The majority of participants were fairly satisfied with their access to amenities and health care, with participants reporting access as easy 87% of the time for amenities and 66% of the time for health care. Participant ratings of transport options ranged from 1 (‘very poor’) to 5 (‘excellent’), with the mean rating of 2.37 (SD=1.23) sitting between the ‘poor’ to ‘fair’ response options, although most reported minimal effect of lack of transport on their ability to do specific tasks.

A bivariate correlation was conducted to assess the relationship between the measured variables (Table 2). Of note, wellness was significantly related to physical health, mental health and loneliness. However, wellness was not associated with access to services or the size of a participant’s social network.

Table 1:  Characteristics of study participants

Table 2:  Spearman correlations for demographic and outcome variable

Differences in wellness scores across six case study sites

Comparisons between the six rural townships in wellness was conducted using ANOVA. The results were non-significant (F(5,245)=1.06, p=0.38, %u02732=0.02), indicating that the wellness levels are relatively similar in each of the six sites across Australia.

Predictors of wellness

A hierarchical regression was conducted to determine which variables in the model predict wellness. The ecological model determined the steps and how they were entered. Thus intrapersonal characteristic variables were entered at step 1 and explained 54.2% of the variance in wellness scores (R2=0.54, F(7,96)=16.24, p<0.001). At step 2, interpersonal variables were added to the regression and explained an additional 4.1% of the variance (R2=0.58, F(9,94)=14.54, p<0.001). At step 3, institutional variables were added to the regression, adding 1.7% of explained variance (R2=0.6, F(11, 92)=12.54, p<0.001). Finally, at step 4, community variables were added to the regression; however, they explained minimal additional variance (R2=0.601, F(13,90)=10.44, p<0.001). The results are summarised in Table 3.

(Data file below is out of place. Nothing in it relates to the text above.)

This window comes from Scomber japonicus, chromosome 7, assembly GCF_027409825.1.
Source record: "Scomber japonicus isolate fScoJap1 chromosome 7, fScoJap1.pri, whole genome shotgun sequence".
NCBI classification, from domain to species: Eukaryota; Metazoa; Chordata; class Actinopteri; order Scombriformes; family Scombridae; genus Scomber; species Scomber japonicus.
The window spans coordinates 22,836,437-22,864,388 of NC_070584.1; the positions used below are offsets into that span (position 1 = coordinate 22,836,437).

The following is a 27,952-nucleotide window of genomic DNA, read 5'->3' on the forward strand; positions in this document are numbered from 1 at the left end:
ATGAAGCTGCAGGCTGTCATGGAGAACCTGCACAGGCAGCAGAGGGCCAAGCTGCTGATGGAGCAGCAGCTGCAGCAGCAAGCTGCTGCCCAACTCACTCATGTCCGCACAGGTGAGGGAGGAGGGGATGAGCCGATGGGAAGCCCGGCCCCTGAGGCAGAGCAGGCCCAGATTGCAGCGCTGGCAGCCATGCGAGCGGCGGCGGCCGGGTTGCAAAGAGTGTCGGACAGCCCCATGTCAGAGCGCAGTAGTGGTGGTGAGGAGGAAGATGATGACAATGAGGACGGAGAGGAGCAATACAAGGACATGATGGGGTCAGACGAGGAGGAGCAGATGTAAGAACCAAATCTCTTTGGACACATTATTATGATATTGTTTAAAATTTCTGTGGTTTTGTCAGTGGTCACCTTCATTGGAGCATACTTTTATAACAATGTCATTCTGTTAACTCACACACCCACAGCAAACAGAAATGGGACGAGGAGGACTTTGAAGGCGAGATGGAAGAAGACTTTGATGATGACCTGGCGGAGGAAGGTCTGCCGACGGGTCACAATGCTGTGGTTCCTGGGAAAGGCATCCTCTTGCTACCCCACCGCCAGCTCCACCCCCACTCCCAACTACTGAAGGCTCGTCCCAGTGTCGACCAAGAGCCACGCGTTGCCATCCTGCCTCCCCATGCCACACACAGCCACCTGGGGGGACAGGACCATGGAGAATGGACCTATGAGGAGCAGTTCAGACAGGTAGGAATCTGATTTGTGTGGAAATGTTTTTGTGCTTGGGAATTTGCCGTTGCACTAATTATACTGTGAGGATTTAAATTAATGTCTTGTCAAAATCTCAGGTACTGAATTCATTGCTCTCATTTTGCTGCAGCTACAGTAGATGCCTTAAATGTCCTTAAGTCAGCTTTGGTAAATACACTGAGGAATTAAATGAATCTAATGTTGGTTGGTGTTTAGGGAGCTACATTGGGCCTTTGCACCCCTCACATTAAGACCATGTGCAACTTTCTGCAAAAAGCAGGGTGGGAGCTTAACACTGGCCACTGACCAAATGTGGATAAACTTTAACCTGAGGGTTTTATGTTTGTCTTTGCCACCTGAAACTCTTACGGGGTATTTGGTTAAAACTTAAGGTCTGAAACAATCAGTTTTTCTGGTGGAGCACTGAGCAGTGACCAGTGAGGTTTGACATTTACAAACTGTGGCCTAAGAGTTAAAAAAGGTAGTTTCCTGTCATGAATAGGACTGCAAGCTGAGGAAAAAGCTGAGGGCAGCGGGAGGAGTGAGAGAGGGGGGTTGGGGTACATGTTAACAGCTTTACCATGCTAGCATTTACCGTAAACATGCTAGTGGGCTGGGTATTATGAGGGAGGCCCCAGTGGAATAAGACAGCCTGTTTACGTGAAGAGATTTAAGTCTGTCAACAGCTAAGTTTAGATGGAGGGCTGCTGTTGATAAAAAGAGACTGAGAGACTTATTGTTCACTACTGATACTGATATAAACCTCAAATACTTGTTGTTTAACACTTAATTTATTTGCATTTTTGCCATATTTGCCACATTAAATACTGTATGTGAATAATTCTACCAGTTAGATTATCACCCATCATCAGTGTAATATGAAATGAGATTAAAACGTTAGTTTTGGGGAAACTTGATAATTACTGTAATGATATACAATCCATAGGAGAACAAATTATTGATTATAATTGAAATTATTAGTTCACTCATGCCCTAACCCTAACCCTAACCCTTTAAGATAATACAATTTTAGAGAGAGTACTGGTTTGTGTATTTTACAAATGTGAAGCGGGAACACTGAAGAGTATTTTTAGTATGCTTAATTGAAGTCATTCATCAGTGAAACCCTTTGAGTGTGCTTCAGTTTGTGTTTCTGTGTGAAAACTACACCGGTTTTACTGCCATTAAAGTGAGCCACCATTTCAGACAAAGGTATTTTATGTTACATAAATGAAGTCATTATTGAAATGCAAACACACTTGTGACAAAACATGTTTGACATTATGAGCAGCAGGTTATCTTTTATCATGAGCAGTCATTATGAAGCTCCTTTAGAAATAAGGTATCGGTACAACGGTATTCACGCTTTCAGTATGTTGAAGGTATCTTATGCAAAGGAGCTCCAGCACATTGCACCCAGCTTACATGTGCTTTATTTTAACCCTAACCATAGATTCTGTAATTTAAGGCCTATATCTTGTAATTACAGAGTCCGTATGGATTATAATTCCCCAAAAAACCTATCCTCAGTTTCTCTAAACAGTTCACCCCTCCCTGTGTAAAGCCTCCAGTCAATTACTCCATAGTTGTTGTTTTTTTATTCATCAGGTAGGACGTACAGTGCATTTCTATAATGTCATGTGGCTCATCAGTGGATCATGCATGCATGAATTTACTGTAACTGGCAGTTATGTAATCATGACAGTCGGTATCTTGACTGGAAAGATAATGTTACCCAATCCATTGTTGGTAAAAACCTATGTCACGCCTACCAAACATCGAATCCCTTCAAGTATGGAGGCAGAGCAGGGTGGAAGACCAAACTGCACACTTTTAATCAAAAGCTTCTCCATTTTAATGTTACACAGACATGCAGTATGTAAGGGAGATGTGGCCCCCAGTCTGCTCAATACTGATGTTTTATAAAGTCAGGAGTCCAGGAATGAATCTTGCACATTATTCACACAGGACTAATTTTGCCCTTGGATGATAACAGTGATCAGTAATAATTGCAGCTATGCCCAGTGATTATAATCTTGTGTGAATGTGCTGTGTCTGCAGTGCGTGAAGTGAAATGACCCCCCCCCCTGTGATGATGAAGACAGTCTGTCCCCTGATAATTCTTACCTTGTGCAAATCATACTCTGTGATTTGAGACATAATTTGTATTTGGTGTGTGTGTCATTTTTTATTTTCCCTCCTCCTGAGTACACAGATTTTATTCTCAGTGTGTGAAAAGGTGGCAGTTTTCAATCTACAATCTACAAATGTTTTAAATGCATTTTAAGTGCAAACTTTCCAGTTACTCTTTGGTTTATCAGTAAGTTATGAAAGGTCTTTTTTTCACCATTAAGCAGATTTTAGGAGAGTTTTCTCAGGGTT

The hierarchical regression revealed that the variables that contributed independently and significantly to perceived wellness were physical health, mental health, loneliness, financial capability, social network size and community participation.

Table 3:  Summary of hierarchical regression analysis for variables predicting wellness


This study, using an ecological approach, has indicated which factors best predict wellness for older people living in diverse rural communities. As prior research has focused on rural older people’s wellbeing and QoL and generally lacked conceptual clarity and consistency, the present study sought to make a unique contribution to knowledge through use of the multidimensional measure of wellness49. Use of this concept recognised the interrelated social, economic and physical influences that impact older people throughout the life course50.

The ecological model developed explains 58.8% variance in the wellness scores of rural older people. An examination of the independent variables highlighted that the intrapersonal factors were the strongest predictors of wellness: physical health, financial capability, the extent of loneliness experienced and mental health. Interpersonal factors – size of social network and extent of community participation – also contributed significantly to the variance observed. Institutional factors – the resource base environment and access to amenities and services – contributed only marginally to the model. Community factors – the personal and physical characteristics of community – only made a marginal contribution.